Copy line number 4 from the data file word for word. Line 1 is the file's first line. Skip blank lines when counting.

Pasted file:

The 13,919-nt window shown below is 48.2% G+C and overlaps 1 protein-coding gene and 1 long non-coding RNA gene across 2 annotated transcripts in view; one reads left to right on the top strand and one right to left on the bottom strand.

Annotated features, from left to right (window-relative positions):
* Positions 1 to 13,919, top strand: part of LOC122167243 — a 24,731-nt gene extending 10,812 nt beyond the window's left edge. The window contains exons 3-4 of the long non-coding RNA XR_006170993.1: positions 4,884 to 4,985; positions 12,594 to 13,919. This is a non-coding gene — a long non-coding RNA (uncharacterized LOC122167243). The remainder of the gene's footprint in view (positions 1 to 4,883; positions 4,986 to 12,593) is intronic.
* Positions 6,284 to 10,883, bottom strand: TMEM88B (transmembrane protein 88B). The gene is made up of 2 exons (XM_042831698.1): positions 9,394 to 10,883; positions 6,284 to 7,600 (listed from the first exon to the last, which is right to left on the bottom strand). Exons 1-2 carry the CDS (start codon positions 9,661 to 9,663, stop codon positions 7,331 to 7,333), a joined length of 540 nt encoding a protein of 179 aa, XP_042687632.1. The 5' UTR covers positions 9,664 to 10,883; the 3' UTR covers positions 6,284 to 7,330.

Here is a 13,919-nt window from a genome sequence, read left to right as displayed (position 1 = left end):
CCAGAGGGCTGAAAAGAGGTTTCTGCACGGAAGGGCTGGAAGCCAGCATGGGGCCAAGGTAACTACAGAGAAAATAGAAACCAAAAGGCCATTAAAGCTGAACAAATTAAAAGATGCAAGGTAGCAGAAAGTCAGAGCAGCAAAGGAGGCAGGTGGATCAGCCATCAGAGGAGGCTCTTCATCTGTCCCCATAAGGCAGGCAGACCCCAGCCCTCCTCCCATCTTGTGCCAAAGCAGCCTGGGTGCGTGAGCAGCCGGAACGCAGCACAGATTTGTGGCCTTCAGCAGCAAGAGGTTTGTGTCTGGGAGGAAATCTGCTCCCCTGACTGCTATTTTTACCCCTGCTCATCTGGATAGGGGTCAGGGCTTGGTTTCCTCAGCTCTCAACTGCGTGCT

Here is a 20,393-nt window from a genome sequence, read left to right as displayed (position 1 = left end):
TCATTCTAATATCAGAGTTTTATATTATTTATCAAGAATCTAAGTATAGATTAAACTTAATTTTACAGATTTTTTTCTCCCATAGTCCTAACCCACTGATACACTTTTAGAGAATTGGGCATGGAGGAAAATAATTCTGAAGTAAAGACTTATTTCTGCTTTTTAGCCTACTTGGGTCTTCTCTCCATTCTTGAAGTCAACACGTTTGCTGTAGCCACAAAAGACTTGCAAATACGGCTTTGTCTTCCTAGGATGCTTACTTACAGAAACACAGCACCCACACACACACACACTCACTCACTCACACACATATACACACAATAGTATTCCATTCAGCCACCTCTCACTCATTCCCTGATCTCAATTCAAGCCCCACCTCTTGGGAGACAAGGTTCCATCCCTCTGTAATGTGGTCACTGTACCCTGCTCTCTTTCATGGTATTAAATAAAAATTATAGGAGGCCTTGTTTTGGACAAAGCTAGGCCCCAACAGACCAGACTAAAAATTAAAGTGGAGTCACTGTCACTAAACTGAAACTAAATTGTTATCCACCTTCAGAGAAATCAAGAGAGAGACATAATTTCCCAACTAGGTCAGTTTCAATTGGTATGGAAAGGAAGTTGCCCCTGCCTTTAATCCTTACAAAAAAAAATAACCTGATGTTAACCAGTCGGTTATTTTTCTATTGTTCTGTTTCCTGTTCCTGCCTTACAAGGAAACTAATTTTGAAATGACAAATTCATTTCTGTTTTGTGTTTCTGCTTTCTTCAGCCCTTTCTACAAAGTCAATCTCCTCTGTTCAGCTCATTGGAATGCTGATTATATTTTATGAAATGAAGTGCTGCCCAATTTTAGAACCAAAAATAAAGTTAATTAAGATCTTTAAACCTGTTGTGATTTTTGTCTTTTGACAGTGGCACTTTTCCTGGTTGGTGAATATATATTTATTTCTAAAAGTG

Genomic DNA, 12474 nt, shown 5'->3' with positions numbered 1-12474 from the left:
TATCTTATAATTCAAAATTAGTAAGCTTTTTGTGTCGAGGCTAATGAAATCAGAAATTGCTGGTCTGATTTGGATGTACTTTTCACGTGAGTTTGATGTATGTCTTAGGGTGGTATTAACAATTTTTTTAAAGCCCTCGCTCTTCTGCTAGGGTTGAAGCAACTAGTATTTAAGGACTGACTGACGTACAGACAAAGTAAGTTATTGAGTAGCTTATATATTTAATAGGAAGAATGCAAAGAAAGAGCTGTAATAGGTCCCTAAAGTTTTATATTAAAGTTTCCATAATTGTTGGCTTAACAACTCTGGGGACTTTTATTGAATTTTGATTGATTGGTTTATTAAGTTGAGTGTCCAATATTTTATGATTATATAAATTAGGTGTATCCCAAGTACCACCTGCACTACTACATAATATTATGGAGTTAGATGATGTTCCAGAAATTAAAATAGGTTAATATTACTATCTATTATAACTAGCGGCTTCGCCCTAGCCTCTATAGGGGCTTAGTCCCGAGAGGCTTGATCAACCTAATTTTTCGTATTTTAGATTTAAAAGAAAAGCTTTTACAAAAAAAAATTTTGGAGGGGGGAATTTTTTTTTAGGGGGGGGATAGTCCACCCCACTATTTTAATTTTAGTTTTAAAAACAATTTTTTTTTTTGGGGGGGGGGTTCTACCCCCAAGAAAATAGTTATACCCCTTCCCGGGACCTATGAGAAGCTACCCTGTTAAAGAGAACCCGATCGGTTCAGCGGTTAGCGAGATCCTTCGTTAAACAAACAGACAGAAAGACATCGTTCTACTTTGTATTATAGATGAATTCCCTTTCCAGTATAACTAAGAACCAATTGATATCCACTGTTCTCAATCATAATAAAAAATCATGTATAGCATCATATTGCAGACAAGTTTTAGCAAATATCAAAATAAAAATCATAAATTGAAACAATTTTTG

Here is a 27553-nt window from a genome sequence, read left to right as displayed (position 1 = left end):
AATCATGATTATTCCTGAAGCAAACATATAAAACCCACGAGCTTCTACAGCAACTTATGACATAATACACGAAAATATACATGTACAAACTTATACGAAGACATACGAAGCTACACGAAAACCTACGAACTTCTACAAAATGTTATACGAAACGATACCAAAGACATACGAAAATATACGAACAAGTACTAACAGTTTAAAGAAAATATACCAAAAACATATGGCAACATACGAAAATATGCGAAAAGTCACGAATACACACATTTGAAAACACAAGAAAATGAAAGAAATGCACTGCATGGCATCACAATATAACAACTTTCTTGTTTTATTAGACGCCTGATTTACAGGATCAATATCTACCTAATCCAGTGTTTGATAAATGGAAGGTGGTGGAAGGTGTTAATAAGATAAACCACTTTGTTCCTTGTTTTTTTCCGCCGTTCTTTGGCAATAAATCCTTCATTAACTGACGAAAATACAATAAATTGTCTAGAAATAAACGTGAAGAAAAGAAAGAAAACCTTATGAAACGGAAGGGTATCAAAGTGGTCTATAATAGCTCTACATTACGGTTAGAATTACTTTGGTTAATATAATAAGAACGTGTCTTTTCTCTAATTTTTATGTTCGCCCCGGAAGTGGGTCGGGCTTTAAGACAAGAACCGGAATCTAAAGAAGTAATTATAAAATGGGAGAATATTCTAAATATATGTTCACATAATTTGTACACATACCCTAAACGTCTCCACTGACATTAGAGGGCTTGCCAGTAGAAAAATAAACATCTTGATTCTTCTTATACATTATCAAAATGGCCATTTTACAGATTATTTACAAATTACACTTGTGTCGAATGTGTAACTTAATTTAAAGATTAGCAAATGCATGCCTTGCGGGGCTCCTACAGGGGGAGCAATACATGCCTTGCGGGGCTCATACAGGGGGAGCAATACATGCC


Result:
* Positions 6,284 to 10,883, bottom strand: TMEM88B (transmembrane protein 88B). The gene is made up of 2 exons (XM_042831698.1): positions 9,394 to 10,883; positions 6,284 to 7,600 (listed from the first exon to the last, which is right to left on the bottom strand). Exons 1-2 carry the CDS (start codon positions 9,661 to 9,663, stop codon positions 7,331 to 7,333), a joined length of 540 nt encoding a protein of 179 aa, XP_042687632.1. The 5' UTR covers positions 9,664 to 10,883; the 3' UTR covers positions 6,284 to 7,330.